In Section I above, we set out Gabrion's attempts to disrupt the trial. His attempt to represent himself was part of that effort. Gabrion unequivocally asserted his right to self-representation in a motion filed with the District Court in October 2001. In that motion, he called his appointed counsel “evil,” “corrupt,” and “liars,” and he accused them of stealing $1800 from him. Only two months earlier, during a hearing on whether Gabrion should undergo a competency evaluation, Gabrion interrupted the proceedings and was ejected from the courtroom immediately after the following exchange:

DEFENDANT GABRION: Sir, the victim's family and the public deserve to know the truth from me.

THE COURT: Sir, I haven't addressed you yet. You'll be quiet if you would, please.

[To the government:] You may proceed.

[THE GOVERNMENT:] Thank you.

DEFENDANT GABRION: [My appointed counsel] has destroyed evidence that Charles Cass murdered Rachel Timmerman.

THE COURT: Sir, sir, either you're quiet today or you go upstairs and sit in the cell. The choice is yours.

DEFENDANT GABRION: My choice is to fire [my appointed counsel] for being satanic and destroying evidence that Charles Cass murdered Rachel Timmerman.

THE COURT: One more question, one more outburst—

DEFENDANT GABRION: I have no possibility of getting a fair judge—

THE COURT: Take him upstairs.

DEFENDANT GABRION:—where the judge had sex with a 14–year–old girl last week and got another 13–year–old pregnant that I know of that I can take these people to right now. I got zero possibility. You're nothing but an evil Hitler. Shit. And why don't you tell the FBI to go arrest that perverted bastard.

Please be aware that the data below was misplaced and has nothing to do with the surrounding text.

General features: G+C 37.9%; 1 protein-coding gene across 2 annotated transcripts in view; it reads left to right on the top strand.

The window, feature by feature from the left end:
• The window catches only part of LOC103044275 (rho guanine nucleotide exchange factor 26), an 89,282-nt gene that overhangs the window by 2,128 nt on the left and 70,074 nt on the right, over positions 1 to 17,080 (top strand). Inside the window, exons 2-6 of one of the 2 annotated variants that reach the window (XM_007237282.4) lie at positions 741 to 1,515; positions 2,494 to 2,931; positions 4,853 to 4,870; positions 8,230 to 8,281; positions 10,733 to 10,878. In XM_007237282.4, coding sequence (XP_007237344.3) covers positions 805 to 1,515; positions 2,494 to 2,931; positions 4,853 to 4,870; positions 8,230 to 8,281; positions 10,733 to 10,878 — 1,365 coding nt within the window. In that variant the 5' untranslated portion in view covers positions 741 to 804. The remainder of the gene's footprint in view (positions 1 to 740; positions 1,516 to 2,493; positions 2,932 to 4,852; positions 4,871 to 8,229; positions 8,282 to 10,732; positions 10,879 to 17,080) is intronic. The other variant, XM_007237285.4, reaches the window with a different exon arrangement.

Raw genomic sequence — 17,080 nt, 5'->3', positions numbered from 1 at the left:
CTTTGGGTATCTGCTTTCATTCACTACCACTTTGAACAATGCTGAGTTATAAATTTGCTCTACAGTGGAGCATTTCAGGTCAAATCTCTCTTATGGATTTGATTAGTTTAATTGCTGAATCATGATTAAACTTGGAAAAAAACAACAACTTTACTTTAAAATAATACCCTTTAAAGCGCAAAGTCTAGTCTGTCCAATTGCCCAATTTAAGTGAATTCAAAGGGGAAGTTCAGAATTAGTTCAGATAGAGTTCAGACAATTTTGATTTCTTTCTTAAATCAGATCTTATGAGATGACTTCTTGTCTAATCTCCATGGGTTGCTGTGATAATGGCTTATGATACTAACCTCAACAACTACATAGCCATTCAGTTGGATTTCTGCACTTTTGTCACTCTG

The District Court denied Gabrion's motion to proceed pro se in a four-page opinion. The opinion asserted that Gabrion's “disruptive behavior in this Court, his abusive and obscene language in motions and letters, and his failure to heed the advice of counsel on commonsense issues concerning his pretrial behavior, convince this Court that [Gabrion] will not be willing or able to follow the ‘ground rules' of trial procedure.” One month later, Gabrion filed a motion for reconsideration, in which he apologized and promised to conform his conduct to the rules of the courtroom. Later that same day, however, at a hearing on a motion to suppress, Gabrion consistently interrupted the proceedings. The District Court denied that motion and indicated its “grave doubts regarding [Gabrion's] ability to conform himself” to minimum standards of courtroom behavior.

Given the totality of Gabrion's disruptive behavior, the District Court did not err in precluding Gabrion from representing himself. Gabrion's behavior not only fell below the accepted minimum for courtrooms; it was of such a character that would be unacceptable in any corner of a civil society. The District Court had every reason to believe this conduct would continue—and on a more prominent stage—if Gabrion were given the opportunity to represent himself. Considering how Gabrion interrupted courtroom proceedings several times only hours after promising to conform, the District Court was entitled to view that promise as empty and simply more manipulative rhetoric.

It may be a better practice for trial courts to give the benefit of the doubt to misbehaving defendants who invoke their right to self-representation and then revoke that right if they disrupt the case. But the District Court did not need to do so with Gabrion.10 At the time he moved to represent himself, he had been persistently disruptive and deeply disrespectful in court. He had filed numerous bizarre motions and letters. He had committed forty major infractions while incarcerated at Calhoun County Jail. Given his unbroken pattern of misconduct both inside and outside of the courtroom, the only possible inference was that his serious misbehavior would continue if he represented himself. Under such circumstances, we do not require the District Court to undertake the empty and time-consuming formality of granting his right to self-representation only to revoke it days later. To do so would be to facilitate the same type of disruptive and abusive conduct the Court condemned in Faretta. Accordingly, the District Court properly denied Gabrion's motion to proceed pro se.

VII. Whether Gabrion's Physical Assault of his Counsel in Court Required the Withdrawal of his Trial Counsel or a Mistrial